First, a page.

EU regulators slapped Qualcomm, one of the world’s largest chipmakers, with a fine of €997 million on Wednesday for abusing a dominant position to ensure it would be the exclusive supplier of key chips for Apple smartphones and tablets.
The fine, which is more than 4 percent of Qualcomm’s 2017 revenue, is hefty compared to past EU antitrust penalties and adds to the firm’s troubles following a string of legal setbacks.
Unveiling her decision, the European commissioner for competition argued that Qualcomm had paid billions of U.S. dollars to Apple, one of its key customers, to ensure it did not source chips from Qualcomm’s rivals.
“Qualcomm illegally shut out rivals from the market for LTE baseband chipsets for over five years, thereby cementing its market dominance,” Margrethe Vestager told a news conference in Brussels.
“These payments were not just reductions in price — they were made on the condition that Apple would exclusively use Qualcomm’s baseband chipsets in all its iPhones and iPads,” she said.
Qualcomm’s practice of offering an “exclusivity rebate” to Apple, which went on for five years starting in 2011, effectively ensured that no rival could challenge the chipmaker in the market no matter how good its products were, Vestager added.
Qualcomm said it will appeal the Commission’s decision.
The size of the sanction — and the fact that it follows a first, failed investigation into Qualcomm — underscores the fraught nature of relations between the U.S. semiconductor giant and the EU’s competition regulator.
In 2009, the Commission was forced to close a high-profile probe against Qualcomm after several complainants withdrew their support. But in 2015 the Commission doubled down, opening two fresh inquiries — one of which culminated in today’s sanction.
“Actually it [the fine] is almost five percent, reflecting the fact that this was very illegal behavior and went on for a long time. Yes it is a high fine and I do hope it has a deterrent effect,” said Vestager.
The other case, which pertains to alleged predatory pricing practices, is still pending and has prompted a lawsuit from Qualcomm, which accused Vestager’s services of harassment.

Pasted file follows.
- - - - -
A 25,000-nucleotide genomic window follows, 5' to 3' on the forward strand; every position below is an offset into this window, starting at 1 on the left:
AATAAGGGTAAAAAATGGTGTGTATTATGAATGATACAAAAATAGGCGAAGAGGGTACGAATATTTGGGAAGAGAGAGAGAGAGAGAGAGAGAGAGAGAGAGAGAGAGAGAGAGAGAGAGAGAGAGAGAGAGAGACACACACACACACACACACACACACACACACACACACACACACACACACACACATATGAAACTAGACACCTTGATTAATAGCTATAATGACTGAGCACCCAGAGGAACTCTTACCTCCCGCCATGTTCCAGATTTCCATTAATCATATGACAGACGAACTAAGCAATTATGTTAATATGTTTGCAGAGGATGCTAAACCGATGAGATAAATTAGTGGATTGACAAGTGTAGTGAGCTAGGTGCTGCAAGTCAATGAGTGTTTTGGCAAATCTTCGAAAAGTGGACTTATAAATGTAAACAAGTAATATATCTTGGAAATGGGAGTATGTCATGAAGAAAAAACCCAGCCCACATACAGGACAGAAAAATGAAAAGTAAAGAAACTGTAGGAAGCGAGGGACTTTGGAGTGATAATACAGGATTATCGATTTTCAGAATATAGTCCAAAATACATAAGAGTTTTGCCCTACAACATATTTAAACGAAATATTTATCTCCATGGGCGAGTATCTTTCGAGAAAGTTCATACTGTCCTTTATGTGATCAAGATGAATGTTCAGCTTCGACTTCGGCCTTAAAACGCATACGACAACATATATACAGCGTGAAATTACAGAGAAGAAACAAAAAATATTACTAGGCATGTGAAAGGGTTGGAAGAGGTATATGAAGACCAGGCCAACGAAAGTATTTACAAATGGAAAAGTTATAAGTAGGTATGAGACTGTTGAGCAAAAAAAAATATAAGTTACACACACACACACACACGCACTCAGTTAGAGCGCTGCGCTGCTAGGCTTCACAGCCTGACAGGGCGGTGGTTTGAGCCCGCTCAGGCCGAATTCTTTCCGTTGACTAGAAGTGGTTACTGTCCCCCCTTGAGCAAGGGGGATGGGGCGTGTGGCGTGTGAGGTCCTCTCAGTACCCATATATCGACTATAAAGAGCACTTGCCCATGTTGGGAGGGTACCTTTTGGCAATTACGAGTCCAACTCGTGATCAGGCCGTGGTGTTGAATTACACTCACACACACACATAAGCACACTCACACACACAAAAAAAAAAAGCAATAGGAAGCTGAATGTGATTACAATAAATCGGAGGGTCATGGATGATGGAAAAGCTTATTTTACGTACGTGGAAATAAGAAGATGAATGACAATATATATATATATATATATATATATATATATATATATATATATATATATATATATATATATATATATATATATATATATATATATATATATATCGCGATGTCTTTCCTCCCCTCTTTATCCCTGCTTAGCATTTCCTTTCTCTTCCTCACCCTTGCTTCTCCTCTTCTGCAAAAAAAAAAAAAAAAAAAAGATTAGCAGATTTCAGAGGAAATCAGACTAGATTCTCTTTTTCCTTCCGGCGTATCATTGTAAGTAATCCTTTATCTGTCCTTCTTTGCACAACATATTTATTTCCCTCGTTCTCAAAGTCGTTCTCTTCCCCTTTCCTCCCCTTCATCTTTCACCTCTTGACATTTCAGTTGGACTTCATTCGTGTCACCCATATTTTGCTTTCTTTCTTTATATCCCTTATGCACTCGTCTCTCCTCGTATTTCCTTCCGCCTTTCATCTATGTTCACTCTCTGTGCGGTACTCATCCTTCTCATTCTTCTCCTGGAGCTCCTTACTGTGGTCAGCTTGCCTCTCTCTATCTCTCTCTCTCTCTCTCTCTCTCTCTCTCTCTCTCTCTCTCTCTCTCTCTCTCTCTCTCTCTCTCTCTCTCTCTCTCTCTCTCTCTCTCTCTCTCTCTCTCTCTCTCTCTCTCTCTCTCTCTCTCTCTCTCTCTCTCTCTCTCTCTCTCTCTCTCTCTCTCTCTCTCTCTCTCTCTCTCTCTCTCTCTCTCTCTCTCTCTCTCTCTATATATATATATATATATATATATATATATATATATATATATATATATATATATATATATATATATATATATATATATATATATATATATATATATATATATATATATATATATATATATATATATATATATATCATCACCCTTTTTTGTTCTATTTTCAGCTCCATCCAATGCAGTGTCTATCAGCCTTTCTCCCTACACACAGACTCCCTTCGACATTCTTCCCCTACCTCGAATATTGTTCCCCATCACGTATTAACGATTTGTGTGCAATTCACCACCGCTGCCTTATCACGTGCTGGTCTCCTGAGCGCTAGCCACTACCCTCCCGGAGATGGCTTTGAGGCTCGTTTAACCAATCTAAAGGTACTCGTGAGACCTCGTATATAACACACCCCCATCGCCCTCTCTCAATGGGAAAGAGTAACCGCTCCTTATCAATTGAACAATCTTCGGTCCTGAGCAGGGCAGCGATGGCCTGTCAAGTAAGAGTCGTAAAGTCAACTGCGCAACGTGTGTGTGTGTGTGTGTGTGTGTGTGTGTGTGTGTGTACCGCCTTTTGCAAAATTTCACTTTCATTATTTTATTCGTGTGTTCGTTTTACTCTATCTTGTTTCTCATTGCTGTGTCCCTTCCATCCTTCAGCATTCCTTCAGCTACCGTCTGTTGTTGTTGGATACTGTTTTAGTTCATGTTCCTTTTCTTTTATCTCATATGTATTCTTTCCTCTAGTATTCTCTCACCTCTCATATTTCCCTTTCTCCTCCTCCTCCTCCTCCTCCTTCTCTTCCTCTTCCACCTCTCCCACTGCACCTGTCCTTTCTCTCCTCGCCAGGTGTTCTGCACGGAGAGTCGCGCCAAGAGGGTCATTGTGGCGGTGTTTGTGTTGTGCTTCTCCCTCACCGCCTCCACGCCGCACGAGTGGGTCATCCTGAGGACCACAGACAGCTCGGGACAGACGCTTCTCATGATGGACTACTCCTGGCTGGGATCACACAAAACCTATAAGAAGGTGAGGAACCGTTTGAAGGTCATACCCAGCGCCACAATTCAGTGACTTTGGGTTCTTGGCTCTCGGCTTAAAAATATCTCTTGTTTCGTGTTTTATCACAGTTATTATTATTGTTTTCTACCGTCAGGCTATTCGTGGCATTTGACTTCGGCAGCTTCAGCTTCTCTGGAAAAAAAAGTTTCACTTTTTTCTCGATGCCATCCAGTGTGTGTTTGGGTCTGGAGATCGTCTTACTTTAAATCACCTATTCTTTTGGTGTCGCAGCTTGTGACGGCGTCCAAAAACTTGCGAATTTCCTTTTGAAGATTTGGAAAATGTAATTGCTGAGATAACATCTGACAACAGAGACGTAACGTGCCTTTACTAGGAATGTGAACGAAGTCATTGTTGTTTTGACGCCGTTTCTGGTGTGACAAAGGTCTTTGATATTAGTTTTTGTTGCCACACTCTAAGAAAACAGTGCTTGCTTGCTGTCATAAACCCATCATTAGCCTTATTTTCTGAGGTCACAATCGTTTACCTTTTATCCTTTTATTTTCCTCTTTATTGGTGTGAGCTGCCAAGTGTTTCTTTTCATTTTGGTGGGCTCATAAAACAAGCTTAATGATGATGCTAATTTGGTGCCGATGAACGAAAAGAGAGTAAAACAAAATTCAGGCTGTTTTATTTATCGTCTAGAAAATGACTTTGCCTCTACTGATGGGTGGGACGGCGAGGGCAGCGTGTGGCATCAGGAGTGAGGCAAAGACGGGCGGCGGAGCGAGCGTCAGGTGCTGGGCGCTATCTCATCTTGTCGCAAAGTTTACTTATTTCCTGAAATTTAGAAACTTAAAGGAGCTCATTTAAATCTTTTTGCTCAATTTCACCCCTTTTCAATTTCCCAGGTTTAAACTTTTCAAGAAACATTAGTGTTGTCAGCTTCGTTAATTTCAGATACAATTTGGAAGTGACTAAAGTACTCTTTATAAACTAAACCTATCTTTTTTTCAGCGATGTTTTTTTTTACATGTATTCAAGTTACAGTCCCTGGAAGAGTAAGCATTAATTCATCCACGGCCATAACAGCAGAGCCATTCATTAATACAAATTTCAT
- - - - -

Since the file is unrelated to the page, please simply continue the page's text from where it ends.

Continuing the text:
But the €997 million in itself is a major setback for Qualcomm, the world’s largest supplier of baseband chips used in smartphones, and the owner of many technologies needed for phones to operate with 3G or 4G.
The EU fine caps a series of bruising sanctions against Qualcomm issued by authorities in China, Taiwan and Korea, where the line between politics and enforcement can be less clear than in Europe, and where local phone makers can hold greater sway with government.
At the same time, Qualcomm is still fighting a U.S. antitrust lawsuit filed by the Federal Trade Commission in the last days of the Obama administration.
And in yet more troubles, the firm faces civil action suits from Apple in courts from California to Beijing to London. The smartphone maker refuses to keep up payments on licensing fees for Qualcomm technology — a move that prompted the San Diego chip-maker to slash its revenue forecasts.
Vestager’s conclusions are likely to bolster Apple’s position.
At the heart of the EU case is Qualcomm’s supply deal with Apple, which allegedly prevented the world’s most valuable company and third-largest phone-maker from sourcing chips from Qualcomm’s rivals, like Intel.
Qualcomm said previously that Apple demanded the terms that are now under dispute and has accused the $900 billion titan of stoking trouble with regulators to reduce the billions of dollars it currently pays each year in licensing fees.
UPDATE: This article was updated with information that Qualcomm will appeal.
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